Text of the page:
I accept that he wasn’t actually forsaken, it just seems strange to me that Jesus, being God and therefore being omniscient, would appear so uncertain about what’s going on. It’s weird that he would doubt his father’s concern for him.

      I’m sure there are probably Biblical answers to these questions, I just don’t know what they are yet. So thank so much for helping me out.

      • I think you have to look at the Psalm in connection with the events of the crucifixion as detailed in the Gospels. Here are some of the critical pieces of this connection:

        7 All who see me mock me;
        they make mouths at me; they wag their heads;
        8 “He trusts in the Lord; let him deliver him;
        let him rescue him, for he delights in him!”

        …this describes the taunting of Jesus upon the cross. These are almost the same words used, telling Jesus to call upon God to take Him down off the cross. (Matthew 27:39; Luke 23:35)

        15 my strength is dried up like a potsherd,
        and my tongue sticks to my jaws

        …this describes Jesus’ thirst from the cross, which was met with vinegar (John 19:28)

        16 For dogs encompass me;
        a company of evildoers encircles me;
        they have pierced my hands and feet—

        …this describes the crucifixion itself

        18 they divide my garments among them,
        and for my clothing they cast lots.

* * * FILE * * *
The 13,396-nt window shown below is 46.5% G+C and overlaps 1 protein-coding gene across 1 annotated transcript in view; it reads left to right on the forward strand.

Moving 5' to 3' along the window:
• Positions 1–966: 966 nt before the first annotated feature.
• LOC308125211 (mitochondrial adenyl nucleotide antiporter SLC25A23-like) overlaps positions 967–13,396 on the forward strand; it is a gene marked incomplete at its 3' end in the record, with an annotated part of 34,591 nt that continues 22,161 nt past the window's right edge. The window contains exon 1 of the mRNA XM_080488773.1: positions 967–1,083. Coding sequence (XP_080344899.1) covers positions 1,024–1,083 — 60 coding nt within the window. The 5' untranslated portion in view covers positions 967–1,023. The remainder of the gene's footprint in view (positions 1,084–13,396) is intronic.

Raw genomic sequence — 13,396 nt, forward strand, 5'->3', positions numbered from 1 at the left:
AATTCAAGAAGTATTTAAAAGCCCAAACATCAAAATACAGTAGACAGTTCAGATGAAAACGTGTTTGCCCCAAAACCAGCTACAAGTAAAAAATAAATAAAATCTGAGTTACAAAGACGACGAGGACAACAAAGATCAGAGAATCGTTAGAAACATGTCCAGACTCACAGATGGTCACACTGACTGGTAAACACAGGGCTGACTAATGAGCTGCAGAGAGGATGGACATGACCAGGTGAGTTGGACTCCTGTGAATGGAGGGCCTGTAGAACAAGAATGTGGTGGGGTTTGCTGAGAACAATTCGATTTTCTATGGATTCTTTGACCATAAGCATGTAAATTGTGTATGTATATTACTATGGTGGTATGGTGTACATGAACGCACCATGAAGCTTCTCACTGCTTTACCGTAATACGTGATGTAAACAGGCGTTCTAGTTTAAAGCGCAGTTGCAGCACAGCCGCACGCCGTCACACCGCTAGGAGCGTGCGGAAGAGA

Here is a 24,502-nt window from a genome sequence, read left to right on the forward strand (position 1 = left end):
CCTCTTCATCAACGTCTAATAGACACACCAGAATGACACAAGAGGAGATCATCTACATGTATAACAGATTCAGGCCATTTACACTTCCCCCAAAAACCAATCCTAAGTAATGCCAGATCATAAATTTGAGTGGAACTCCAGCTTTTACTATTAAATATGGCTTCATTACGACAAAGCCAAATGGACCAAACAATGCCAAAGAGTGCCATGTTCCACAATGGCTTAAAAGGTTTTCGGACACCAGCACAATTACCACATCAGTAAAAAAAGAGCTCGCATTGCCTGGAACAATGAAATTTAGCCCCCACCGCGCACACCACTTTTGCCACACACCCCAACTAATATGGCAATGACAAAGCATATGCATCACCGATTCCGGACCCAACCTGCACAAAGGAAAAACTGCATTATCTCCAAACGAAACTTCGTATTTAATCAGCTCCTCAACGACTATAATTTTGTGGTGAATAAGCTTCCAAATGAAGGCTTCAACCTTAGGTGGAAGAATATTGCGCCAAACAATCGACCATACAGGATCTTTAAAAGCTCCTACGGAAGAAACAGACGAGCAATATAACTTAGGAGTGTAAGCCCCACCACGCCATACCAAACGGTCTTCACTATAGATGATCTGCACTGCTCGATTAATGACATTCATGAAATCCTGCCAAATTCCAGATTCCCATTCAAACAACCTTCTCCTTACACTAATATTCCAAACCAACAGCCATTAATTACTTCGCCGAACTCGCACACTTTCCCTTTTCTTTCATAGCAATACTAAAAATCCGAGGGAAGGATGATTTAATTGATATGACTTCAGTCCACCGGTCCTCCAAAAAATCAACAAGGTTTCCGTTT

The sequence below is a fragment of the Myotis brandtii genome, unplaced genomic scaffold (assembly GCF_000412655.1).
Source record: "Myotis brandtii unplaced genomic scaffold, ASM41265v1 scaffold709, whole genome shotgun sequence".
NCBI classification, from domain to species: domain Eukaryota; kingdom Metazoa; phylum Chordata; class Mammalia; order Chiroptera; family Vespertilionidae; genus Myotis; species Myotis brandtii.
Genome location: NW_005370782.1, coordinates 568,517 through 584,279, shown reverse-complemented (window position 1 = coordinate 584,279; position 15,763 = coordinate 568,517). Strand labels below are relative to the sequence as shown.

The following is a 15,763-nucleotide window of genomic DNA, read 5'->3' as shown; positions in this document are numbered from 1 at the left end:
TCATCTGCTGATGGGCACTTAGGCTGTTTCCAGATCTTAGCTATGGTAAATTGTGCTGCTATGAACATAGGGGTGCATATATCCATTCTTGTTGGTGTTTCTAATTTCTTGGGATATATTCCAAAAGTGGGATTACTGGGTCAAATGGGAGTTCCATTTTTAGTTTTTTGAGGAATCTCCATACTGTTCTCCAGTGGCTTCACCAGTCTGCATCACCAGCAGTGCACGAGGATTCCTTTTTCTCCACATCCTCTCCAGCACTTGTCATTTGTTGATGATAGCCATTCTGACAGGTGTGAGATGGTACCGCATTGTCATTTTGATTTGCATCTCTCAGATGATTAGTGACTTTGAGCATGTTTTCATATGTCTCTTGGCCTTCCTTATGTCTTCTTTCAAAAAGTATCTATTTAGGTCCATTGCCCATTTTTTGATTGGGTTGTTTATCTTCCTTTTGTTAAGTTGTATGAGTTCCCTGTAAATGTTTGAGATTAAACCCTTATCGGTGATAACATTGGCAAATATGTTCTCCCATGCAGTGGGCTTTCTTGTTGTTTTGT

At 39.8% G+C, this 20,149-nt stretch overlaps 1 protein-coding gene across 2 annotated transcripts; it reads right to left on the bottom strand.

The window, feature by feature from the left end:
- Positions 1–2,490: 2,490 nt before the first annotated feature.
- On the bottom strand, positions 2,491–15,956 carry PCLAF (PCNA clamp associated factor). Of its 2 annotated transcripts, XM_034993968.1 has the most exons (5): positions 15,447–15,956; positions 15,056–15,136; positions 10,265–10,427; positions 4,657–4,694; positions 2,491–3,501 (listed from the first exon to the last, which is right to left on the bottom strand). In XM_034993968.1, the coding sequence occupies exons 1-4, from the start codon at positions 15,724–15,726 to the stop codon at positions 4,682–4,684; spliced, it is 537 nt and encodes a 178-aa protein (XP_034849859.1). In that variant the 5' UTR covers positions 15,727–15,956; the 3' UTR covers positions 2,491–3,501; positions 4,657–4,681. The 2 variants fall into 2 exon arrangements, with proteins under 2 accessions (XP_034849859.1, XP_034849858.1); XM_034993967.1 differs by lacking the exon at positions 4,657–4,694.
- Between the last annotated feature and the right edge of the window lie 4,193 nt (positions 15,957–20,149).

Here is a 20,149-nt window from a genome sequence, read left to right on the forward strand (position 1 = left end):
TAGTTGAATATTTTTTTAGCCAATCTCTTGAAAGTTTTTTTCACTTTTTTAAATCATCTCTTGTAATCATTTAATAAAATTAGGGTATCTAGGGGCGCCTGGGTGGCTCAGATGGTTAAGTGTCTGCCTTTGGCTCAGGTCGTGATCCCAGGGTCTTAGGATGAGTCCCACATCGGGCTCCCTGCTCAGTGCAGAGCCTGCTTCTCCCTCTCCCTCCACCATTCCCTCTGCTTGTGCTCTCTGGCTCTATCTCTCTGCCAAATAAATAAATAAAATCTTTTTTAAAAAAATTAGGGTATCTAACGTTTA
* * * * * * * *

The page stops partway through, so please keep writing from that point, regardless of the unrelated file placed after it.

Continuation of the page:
…this describes the soldiers who cast lots for Jesus’ clothing (Matthew 27:35)

        The psalm turns after this point, and begins to look to His victory to come rather than His present suffering. It describes the salvation that shall come from the crucifixion, carried unto the ends of the earth, and restoring the Kingdom of God:

        27 All the ends of the earth shall remember
        and turn to the Lord,
        and all the families of the nations
        shall worship before you.
        28 For kingship belongs to the Lord,
        and he rules over the nations.

        And then it concludes with the impact of this conclusively rippling throughout history:

        30 Posterity shall serve him;
        it shall be told of the Lord to the coming generation;
        31 they shall come and proclaim his righteousness to a people yet unborn,
        that he has done it.

        I don’t think Jesus was confused as to what was going on, His time in Gethsemane seems to suggest quite the opposite. I think, instead, He was pointing out that the events taking place were foretold (which He had been saying all along), and that this moment was not the end. He was drawing our attention to this psalm, to the necessity of the crucifixion, to the purposes of God being fulfilled, and to the hope to come.

      • criticofchristianity

        Oh yeah, I see. It makes more sense now. Thank you 🙂